Northern Flickers cover much of North America and are nearly ubiquitous below tree line where nest sites and open ground for feeding occur together. They winter within North America. Flickers are largely insect eaters and eat more ants than any other North American bird, therefore, they are observed feeding on the ground quite often. They occasionally eat seeds, acorns nuts and grain.

Flickers lay 5-8 eggs and prefer to nest in snags and will use a variety of cavities in poles, posts, houses, banks, haystacks and boxes. Large clutch sizes usually represent output from two females. Both sexes brood, but mostly the female.

Next time you are out enjoying a day of bird watching and spot a Northern Flicker, don't think or say "oh its just a flicker", watch the bird for a few minutes and take note of its striking plumage and behaviors.

Field Trip Report
Deer Creek, East Canyon and Antelope Island Causeway
  - 17th November 2007
Trip Report by Eric Huish

Looking for Loons at Jordanelle - 17 Nov 2007
photo by Lu Giddings

 Long-tailed Ducks, Antelope Island Causeway - 17 Nov 2007
photo by Lu Giddings

On Saturday November 17th Lu Giddings led a very successful field trip in search of loons and winter waterfowl. 13 birders met in Provo at 7:30 a.m. Our first stop was Deer Creek Reservoir where we were able to spot at least a dozen Common Loons plus some waterfowl, a Western Grebe, a Downy Woodpecker and a flock of Pipits. We saw a flock of Wild Turkey along the side of the road near Midway.

We made a quick stop at a pull-off along the highway overlooking Joranelle Reservoir but it didn't have much on it. We saw one distant loon and some distant small groups of waterfowl as well as a Red-tailed Hawk on a nearby power-pole.

We then headed to East Canyon and made a few stops overlooking the Reservoir. There were some Western Grebes near the dam, some Black-capped Chickadees working the brush along the East side of the Reservoir, a couple of Bald Eagles along the West side of the reservoir and a Great Egret flew over. The best viewing was at the South end of the reservoir where the stream comes in. Here we saw lots of waterfowl including a beautiful pair of Barrow's Goldeneye, good looks at several Hooded Mergansers, lots of Common Goldeneye and Common Mergansers and an interesting loon we studied for a while before deciding it was just another Common Loon.

We then headed out of the mountains to check out the Antelope Island Causeway. There had been lots of great birds reported there and we weren't disappointed. We went straight to the last bridge before the island and Lu immediately found a Black Scooter. Well it was just a whirlwind of great birds from then on. More and more birders were coming along and joining us at the last bridge. Everyone had to run to the south side of the causeway to look at the many Long-tailed Ducks then run back to the North side when the White-winged Scoters showed up. We ran to the South side again when someone spotted the Snow Bunting. We piled up on the North side again because a couple Surf Scoters came in, then back to the south to see the Greater Scaup and a closer view (very close) of the Snow Bunting. Of course all this time there were a thousand Eared Grebes at very close range and beautiful Bonaparte's Gulls flying by. The best part for me was seeing all the scoters in their often confusing immature plumages. I have seen many scoters on both coasts but these were extra close and made for great comparisons. Juvenile Surf and White-winged Scoters can be hard to differentiate at times and here we were able to see every detail up close, side by side. It was a great Grand Finale to a beautiful day.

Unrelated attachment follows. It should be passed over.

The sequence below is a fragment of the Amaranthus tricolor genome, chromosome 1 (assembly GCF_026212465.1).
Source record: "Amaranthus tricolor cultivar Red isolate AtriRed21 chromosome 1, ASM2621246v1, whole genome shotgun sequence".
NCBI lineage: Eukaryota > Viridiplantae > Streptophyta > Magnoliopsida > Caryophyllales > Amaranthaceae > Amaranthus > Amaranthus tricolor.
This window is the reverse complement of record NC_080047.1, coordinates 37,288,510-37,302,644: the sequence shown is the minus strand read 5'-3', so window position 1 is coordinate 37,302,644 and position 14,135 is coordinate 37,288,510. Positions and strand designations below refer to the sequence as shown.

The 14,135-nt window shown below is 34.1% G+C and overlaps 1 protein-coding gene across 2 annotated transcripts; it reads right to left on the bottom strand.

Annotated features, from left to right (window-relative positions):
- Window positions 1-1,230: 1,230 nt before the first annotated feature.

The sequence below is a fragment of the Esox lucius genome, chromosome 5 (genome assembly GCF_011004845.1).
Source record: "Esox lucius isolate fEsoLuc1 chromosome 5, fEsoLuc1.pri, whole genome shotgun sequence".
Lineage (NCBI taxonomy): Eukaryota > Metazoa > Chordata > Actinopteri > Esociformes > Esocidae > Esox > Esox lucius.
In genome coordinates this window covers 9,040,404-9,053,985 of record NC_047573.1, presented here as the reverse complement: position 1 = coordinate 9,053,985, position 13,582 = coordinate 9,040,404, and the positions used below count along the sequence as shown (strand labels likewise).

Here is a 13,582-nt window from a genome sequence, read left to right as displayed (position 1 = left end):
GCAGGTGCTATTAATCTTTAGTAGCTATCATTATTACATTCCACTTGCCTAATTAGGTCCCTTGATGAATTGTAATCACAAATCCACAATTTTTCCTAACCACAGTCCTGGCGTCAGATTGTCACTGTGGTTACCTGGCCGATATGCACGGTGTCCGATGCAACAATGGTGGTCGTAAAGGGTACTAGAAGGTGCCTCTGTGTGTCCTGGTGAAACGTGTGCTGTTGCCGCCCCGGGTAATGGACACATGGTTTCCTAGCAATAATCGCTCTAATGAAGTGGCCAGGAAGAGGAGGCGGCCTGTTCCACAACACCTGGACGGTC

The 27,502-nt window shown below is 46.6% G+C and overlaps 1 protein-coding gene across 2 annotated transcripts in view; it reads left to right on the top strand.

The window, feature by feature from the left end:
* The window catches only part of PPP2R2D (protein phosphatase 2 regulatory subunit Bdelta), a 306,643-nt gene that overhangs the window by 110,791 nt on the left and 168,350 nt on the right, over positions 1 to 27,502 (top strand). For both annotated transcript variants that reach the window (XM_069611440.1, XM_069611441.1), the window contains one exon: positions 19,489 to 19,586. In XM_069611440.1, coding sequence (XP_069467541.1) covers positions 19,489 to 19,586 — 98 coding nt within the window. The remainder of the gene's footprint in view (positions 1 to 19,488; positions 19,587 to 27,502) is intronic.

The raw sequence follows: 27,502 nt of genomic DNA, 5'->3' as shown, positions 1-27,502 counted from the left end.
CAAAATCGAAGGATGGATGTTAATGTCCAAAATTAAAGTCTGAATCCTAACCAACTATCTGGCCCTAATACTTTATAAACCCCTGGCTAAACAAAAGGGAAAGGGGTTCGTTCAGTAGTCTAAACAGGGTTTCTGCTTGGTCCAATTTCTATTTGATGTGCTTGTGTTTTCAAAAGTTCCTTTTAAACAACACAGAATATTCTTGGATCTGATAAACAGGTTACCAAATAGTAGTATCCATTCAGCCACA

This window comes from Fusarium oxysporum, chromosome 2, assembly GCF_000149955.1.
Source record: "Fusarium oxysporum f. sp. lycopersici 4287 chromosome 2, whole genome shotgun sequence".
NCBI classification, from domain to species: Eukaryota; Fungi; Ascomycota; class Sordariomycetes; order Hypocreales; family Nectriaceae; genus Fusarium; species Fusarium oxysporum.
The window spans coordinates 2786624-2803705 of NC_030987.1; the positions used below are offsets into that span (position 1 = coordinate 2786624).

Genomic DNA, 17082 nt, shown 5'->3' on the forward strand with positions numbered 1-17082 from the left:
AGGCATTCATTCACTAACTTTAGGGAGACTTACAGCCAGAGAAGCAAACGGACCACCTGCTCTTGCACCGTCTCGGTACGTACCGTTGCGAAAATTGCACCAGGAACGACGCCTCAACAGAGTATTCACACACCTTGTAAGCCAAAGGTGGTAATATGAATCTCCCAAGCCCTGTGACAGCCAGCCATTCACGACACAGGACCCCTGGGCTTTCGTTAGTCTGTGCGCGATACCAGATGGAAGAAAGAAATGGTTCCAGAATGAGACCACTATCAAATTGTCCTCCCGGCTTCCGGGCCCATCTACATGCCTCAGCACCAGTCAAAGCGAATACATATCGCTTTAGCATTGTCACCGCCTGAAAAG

Backyard Bird of the Month
November 2007

Steve Carr - Holladay
Brown Creeper - Only the 4th year in 37 years, but 3 out of the last 4 years; wonderfully unusual.

Lynn Garner - Provo
A Western Scrub-Jay sampling all the feeders, one after another.

Eric Huish - Pleasant Grove
A large flock of Morning Doves sometimes more than 30 at once.

Milt Moody - Provo
A pair of Cassin's Finches.

Carol Nelson - Provo
Expecting the arrival of the Bald Eagle for its yearly visit, I have scoped every big bird which paused in its favorite tree. I was awarded this morning with an early gift. In almost predawn light, I thought I was looking at a Northern Goshawk. I called Milt who came within 10 minutes and confirmed my ID. My best sighting ever of a Goshawk. Surely Santa was responsible.

LeIla Ogden - Orem
A Coopers Hawk eats dinner often in my pine tree. (Located just right of feeders) I also have had Spotted Towhee and Mountain Chickadee. Many birds at feeders now.

Cheryl Peterson - Provo
2 Red-breasted Nuthatches.

Bruce Robinson - West Jordan
Red-Tail Hawk - Roosting in the tree every night.

Tuula Rose - Provo
American and lesser goldfinches galore. A black backed male Lesser Goldfinch comes along with the regular green backed ones. He is bright yellow on the belly with jet black head, back and wings.

Dennis Shirley - Elk Ridge
Blue Tit - Near Bitburg, Germany [Darren's back yard feeder].

Reed Stone - Provo
"My" White-breasted Nuthatch excites me on an irregular schedule also Cedar Waxwings.

Alton Thygerson - Provo
Last month I had one Stellerís Jay; this month Iíve had four at the same time.

Bonnie Williams - Mapleton
American Kestrel - Only bird seen on my Thanksgiving Bird Count and it was outside the circle.

We would like you to share your favorite backyard bird each month. Please send your favorite bird at the end of the month to newsletter@utahbirds.org or call 360-8777.

Membership Dues: As you contemplate the new year ahead, put on your list of considerations the 2008 Utah County Birder's dues. A bargain at $15.00 a year, they will provide you with a hand copy of the newsletter, and help support the website. Dues may be sent to:
Carol Nelson
2831 Marrcrest West
Provo, Utah 84604